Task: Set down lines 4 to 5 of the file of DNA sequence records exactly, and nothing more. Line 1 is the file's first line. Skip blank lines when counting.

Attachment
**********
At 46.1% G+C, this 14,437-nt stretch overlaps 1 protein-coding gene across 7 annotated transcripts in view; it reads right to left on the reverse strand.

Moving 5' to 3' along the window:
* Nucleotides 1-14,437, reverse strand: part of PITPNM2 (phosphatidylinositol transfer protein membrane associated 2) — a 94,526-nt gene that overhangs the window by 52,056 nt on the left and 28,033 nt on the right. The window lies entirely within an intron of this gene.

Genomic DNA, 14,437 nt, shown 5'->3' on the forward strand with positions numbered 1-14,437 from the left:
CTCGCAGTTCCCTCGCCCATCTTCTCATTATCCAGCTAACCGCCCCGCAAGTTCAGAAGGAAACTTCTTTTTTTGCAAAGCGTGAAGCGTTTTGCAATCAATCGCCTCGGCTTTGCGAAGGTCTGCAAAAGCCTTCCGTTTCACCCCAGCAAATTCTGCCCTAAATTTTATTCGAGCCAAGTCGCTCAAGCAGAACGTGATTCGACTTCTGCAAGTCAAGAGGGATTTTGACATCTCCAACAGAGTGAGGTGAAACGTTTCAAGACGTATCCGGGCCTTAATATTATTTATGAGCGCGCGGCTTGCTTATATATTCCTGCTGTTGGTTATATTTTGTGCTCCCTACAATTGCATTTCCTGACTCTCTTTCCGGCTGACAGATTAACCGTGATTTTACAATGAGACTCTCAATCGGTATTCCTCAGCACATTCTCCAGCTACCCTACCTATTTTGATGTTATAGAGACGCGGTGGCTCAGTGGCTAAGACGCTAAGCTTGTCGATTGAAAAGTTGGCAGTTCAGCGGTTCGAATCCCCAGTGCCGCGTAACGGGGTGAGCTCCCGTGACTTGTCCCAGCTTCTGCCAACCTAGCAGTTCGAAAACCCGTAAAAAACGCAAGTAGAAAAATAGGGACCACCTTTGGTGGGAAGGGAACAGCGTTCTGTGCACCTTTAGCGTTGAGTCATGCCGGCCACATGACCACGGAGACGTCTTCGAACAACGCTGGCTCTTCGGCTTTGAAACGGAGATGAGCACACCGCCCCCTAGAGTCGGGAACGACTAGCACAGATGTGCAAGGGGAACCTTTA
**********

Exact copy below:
Genomic DNA, 14,437 nt, shown 5'->3' on the forward strand with positions numbered 1-14,437 from the left:
CTCGCAGTTCCCTCGCCCATCTTCTCATTATCCAGCTAACCGCCCCGCAAGTTCAGAAGGAAACTTCTTTTTTTGCAAAGCGTGAAGCGTTTTGCAATCAATCGCCTCGGCTTTGCGAAGGTCTGCAAAAGCCTTCCGTTTCACCCCAGCAAATTCTGCCCTAAATTTTATTCGAGCCAAGTCGCTCAAGCAGAACGTGATTCGACTTCTGCAAGTCAAGAGGGATTTTGACATCTCCAACAGAGTGAGGTGAAACGTTTCAAGACGTATCCGGGCCTTAATATTATTTATGAGCGCGCGGCTTGCTTATATATTCCTGCTGTTGGTTATATTTTGTGCTCCCTACAATTGCATTTCCTGACTCTCTTTCCGGCTGACAGATTAACCGTGATTTTACAATGAGACTCTCAATCGGTATTCCTCAGCACATTCTCCAGCTACCCTACCTATTTTGATGTTATAGAGACGCGGTGGCTCAGTGGCTAAGACGCTAAGCTTGTCGATTGAAAAGTTGGCAGTTCAGCGGTTCGAATCCCCAGTGCCGCGTAACGGGGTGAGCTCCCGTGACTTGTCCCAGCTTCTGCCAACCTAGCAGTTCGAAAACCCGTAAAAAACGCAAGTAGAAAAATAGGGACCACCTTTGGTGGGAAGGGAACAGCGTTCTGTGCACCTTTAGCGTTGAGTCATGCCGGCCACATGACCACGGAGACGTCTTCGAACAACGCTGGCTCTTCGGCTTTGAAACGGAGATGAGCACACCGCCCCCTAGAGTCGGGAACGACTAGCACAGATGTGCAAGGGGAACCTTTA